However, what started out as literally a one-sentence rule has undergone several significant revisions, each time expanding the requirements to “be in charge” of a treatment plant or distribution/collection system. For example, water and sewer utilities must submit a form to Ohio EPA identifying at least one designated operator of record (DOR) in charge of each individual wastewater or water treatment plant and distribution/collection system and must file a new form within three days of terminating a DOR or employing a new one. With limited exceptions, the utility must ensure that each DOR maintains a valid, unexpired license equal to or greater than the classification assigned to the plant or system.
In addition, with respect to treatment plants, utilities must ensure that a DOR is “physically present” at the plant to: (1) perform “technical operation” (defined as making process control or system integrity decisions which directly impact the quality or quantity of water or wastewater effluent), and (2) fulfill minimum weekly staffing requirements assigned to each classification of treatment plant. For small Class I water and wastewater treatment plants, the minimum staffing requirement is at least three days a week and a total of at least 1 1/2 hours. For medium size Class II plants, it is five days a week and 20 hours. For larger Class III and IV plants, which make up the majority of Ohio’s publicly owned water and wastewater treatment plants, it is five days a week and 40 hours.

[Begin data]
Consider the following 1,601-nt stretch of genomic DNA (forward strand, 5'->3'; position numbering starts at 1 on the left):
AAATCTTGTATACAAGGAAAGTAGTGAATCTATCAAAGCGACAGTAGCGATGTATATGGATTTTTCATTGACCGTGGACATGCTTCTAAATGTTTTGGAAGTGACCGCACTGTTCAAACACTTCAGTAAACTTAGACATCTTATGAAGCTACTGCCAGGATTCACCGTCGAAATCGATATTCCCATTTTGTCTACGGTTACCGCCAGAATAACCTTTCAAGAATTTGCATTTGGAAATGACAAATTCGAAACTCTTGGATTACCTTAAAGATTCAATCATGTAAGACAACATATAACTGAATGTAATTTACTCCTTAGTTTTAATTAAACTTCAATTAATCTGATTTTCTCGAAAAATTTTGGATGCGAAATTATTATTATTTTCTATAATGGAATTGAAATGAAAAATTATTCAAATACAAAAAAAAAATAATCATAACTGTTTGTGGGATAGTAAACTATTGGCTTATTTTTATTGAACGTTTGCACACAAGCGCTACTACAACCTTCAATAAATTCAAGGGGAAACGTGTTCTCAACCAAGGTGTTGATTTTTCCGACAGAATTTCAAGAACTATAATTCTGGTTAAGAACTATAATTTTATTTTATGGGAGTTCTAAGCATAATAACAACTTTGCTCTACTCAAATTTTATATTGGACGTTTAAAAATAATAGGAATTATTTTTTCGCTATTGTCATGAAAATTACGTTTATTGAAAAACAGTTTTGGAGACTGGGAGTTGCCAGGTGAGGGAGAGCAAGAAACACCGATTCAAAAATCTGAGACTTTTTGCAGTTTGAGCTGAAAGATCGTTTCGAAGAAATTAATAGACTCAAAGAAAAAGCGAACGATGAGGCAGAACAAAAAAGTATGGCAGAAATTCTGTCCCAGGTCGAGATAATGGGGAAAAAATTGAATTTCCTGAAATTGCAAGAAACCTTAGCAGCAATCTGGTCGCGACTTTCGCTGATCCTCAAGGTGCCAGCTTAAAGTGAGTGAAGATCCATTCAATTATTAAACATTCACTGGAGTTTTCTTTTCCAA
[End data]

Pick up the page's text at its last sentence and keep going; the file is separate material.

Regardless of the minimum number of staffing hours or days required weekly, every wastewater plant must still be visited at least once a day, five days a week, when in operation, by a “representative” of the utility (not necessarily the DOR), and the visit recorded in an Observations and Measurements (O&M) log. For small water treatment plants, the minimum required visit is seven days a week when the plant is in operation. These “visits” cannot be a “drive by,” but by definition must be of sufficient duration to perform routine sampling, maintenance, and inspection of processes to ensure proper operation and compliance.
In the latest expansion of the rules, utilities must now ensure that the DOR or another licensed operator “visits” some portion of each water distribution and sewer collection system at least three or five days each week, depending on whether the system is classified as a Class I or II system, respectively, under the rules. The visits must be recorded in an O&M log for the system. If visits are performed by an operator other than the DOR, the utility must document the individual’s authorization, and that operator must report all problems to the DOR.